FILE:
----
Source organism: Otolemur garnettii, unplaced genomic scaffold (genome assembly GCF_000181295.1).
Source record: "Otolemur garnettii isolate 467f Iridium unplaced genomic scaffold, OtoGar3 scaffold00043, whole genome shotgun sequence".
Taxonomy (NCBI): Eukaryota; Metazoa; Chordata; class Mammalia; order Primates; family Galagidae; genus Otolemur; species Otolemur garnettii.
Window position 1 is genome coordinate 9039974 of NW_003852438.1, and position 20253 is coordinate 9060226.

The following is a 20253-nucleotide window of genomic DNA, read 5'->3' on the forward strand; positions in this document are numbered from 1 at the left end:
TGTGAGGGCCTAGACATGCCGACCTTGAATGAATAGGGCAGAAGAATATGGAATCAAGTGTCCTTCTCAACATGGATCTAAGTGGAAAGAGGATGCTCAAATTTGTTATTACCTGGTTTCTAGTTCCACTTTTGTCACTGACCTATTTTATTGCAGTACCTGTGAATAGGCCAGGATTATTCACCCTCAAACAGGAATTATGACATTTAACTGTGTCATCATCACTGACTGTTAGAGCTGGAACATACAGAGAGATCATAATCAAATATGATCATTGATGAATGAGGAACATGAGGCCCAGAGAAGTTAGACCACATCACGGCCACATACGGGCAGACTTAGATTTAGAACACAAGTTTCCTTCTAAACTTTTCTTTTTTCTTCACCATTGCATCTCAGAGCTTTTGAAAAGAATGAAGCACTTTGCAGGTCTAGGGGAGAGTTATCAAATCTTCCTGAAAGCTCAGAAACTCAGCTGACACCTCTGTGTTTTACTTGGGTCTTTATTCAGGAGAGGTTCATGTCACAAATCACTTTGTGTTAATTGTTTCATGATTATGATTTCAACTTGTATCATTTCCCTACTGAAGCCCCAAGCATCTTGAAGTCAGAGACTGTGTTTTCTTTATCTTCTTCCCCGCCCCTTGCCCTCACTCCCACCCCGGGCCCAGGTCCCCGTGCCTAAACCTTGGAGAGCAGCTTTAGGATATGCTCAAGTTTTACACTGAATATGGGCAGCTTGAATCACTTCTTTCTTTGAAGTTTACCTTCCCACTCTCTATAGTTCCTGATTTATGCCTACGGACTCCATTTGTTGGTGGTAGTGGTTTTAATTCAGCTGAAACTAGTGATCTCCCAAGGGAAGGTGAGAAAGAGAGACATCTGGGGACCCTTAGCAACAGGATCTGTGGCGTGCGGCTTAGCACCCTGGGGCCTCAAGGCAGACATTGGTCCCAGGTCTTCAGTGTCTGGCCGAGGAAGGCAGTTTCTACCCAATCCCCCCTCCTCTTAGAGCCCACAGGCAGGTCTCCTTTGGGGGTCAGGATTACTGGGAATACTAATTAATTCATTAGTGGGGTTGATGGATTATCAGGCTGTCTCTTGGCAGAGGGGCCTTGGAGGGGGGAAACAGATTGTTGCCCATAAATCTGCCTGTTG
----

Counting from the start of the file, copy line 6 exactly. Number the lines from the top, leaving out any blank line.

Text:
TGTGAGGGCCTAGACATGCCGACCTTGAATGAATAGGGCAGAAGAATATGGAATCAAGTGTCCTTCTCAACATGGATCTAAGTGGAAAGAGGATGCTCAAATTTGTTATTACCTGGTTTCTAGTTCCACTTTTGTCACTGACCTATTTTATTGCAGTACCTGTGAATAGGCCAGGATTATTCACCCTCAAACAGGAATTATGACATTTAACTGTGTCATCATCACTGACTGTTAGAGCTGGAACATACAGAGAGATCATAATCAAATATGATCATTGATGAATGAGGAACATGAGGCCCAGAGAAGTTAGACCACATCACGGCCACATACGGGCAGACTTAGATTTAGAACACAAGTTTCCTTCTAAACTTTTCTTTTTTCTTCACCATTGCATCTCAGAGCTTTTGAAAAGAATGAAGCACTTTGCAGGTCTAGGGGAGAGTTATCAAATCTTCCTGAAAGCTCAGAAACTCAGCTGACACCTCTGTGTTTTACTTGGGTCTTTATTCAGGAGAGGTTCATGTCACAAATCACTTTGTGTTAATTGTTTCATGATTATGATTTCAACTTGTATCATTTCCCTACTGAAGCCCCAAGCATCTTGAAGTCAGAGACTGTGTTTTCTTTATCTTCTTCCCCGCCCCTTGCCCTCACTCCCACCCCGGGCCCAGGTCCCCGTGCCTAAACCTTGGAGAGCAGCTTTAGGATATGCTCAAGTTTTACACTGAATATGGGCAGCTTGAATCACTTCTTTCTTTGAAGTTTACCTTCCCACTCTCTATAGTTCCTGATTTATGCCTACGGACTCCATTTGTTGGTGGTAGTGGTTTTAATTCAGCTGAAACTAGTGATCTCCCAAGGGAAGGTGAGAAAGAGAGACATCTGGGGACCCTTAGCAACAGGATCTGTGGCGTGCGGCTTAGCACCCTGGGGCCTCAAGGCAGACATTGGTCCCAGGTCTTCAGTGTCTGGCCGAGGAAGGCAGTTTCTACCCAATCCCCCCTCCTCTTAGAGCCCACAGGCAGGTCTCCTTTGGGGGTCAGGATTACTGGGAATACTAATTAATTCATTAGTGGGGTTGATGGATTATCAGGCTGTCTCTTGGCAGAGGGGCCTTGGAGGGGGGAAACAGATTGTTGCCCATAAATCTGCCTGTTG